4) Grown indoors for the winter, many orchids will thrive when given the opportunity for a “summer vacation” outdoors. Our warm, humid summers are perfect conditions for Phalaenopsis. Outside, an epiphyte can utilize all the beautiful conditions and ingredients it can gather from some fresh air. Just make sure that your plant is in the perfect place, out of the hot summer sun and protected from strong winds and rains. A good way to know that your orchid’s vacation spot is perfect will be to follow the instructions above for lighting. And remember to bring the orchid home after vacation season is over! Once temperatures start reaching 60 degrees at night, you should bring your orchid back to its home indoors.

5) Repotting will be useful to keep you Phalaenopsis at peak performance level. After a while, all potting mixes break down and need replacing. This is also a good time to move to a larger pot if needed. A larger pot for orchid, though, is only something slightly bigger than it is already in. A good rule of thumb is adding no more room than half to a full inch of extra space. Young, hearty, fast growing plants may need a repotting every year or two. If the pot size is adequate and not much growth has been seen, a simple refreshing of the potting media every year or two can be done instead of a full repotting. When repotting Phalaenopsis, NEVER use potting soil! Potting soil acts as a sponge, soaking up as much water as it can and does not breathe and drain enough for most orchids. For potting media, use an Orchid Mix which will normally consist of coarse bark pieces and maybe some horticultural charcoal.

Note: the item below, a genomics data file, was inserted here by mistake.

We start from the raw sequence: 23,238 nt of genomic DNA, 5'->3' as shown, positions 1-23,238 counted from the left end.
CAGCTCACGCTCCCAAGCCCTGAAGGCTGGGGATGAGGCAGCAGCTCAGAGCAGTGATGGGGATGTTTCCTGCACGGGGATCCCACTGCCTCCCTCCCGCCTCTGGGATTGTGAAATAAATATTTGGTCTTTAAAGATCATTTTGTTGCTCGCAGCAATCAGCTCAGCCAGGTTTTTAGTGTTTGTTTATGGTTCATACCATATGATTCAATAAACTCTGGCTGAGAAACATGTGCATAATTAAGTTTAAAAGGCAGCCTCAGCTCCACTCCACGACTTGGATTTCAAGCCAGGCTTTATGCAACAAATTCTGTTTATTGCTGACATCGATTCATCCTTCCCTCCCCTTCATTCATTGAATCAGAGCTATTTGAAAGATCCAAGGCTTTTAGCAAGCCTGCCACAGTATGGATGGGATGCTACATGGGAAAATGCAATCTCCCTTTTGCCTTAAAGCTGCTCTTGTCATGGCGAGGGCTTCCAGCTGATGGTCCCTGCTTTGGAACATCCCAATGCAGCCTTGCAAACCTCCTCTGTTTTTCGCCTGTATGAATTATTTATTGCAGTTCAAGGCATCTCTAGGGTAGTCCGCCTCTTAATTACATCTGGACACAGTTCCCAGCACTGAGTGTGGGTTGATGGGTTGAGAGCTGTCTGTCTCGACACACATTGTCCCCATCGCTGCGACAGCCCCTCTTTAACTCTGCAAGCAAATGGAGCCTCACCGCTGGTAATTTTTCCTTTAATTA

6) Blooming flower spikes will appear near the base of each leaf. Your first sign of buds will be a light green stem protruding from the grooves between the leaves. The flower “spike”, as it is called, can take some time to mature, so be patient. It can take a few months for the stem to fully mature until the buds finally swell and open to greet your longing eyes. Showy flattened flowers, each 3-6” wide, appear in long sprays on arching stems in an array of colors including white, cream, light yellow and shades from purple to pink. The blooms can last anywhere up to 4 months long! Some varieties will grow as large as 3’ tall when in bloom. As long as your growing conditions are optimal, Moth Orchids can bloom as often as once a year to even more frequently. You can even try forcing bloom periods. After letting your orchid rest for about a year after blooming, control the daytime temperatures to stay below 80 degrees. Night time temperatures don’t seem to make as much of an effect on bloom period, but decreasing day temperatures can influence flowering.

Trouble shooting:

Moth Orchids are not known for being problem children, but sometimes difficulties arise. The most common pests to plague Phalaenopsis are Scale insects (both Mealybugs and other Scales). Identifying these can be easy if you are very attentive and notice any changes in the health and appearance of your plant. Scales look exactly as they sound. They look like little brown or black bumps/scales anywhere on the plant. Mealybugs do look a little different, though. They look like tiny, round, fuzzy, white bits of cotton. Purging your plant of these pests requires an insecticide or a horticultural oil. When spraying, make sure to spray heavily and evenly anywhere you see evidence of these bugs.

Very few plants can boast the tropical beauty of the Moth Orchid. Following these instructions will ensure a bright and beautiful future for your orchids.


Happy Gardening!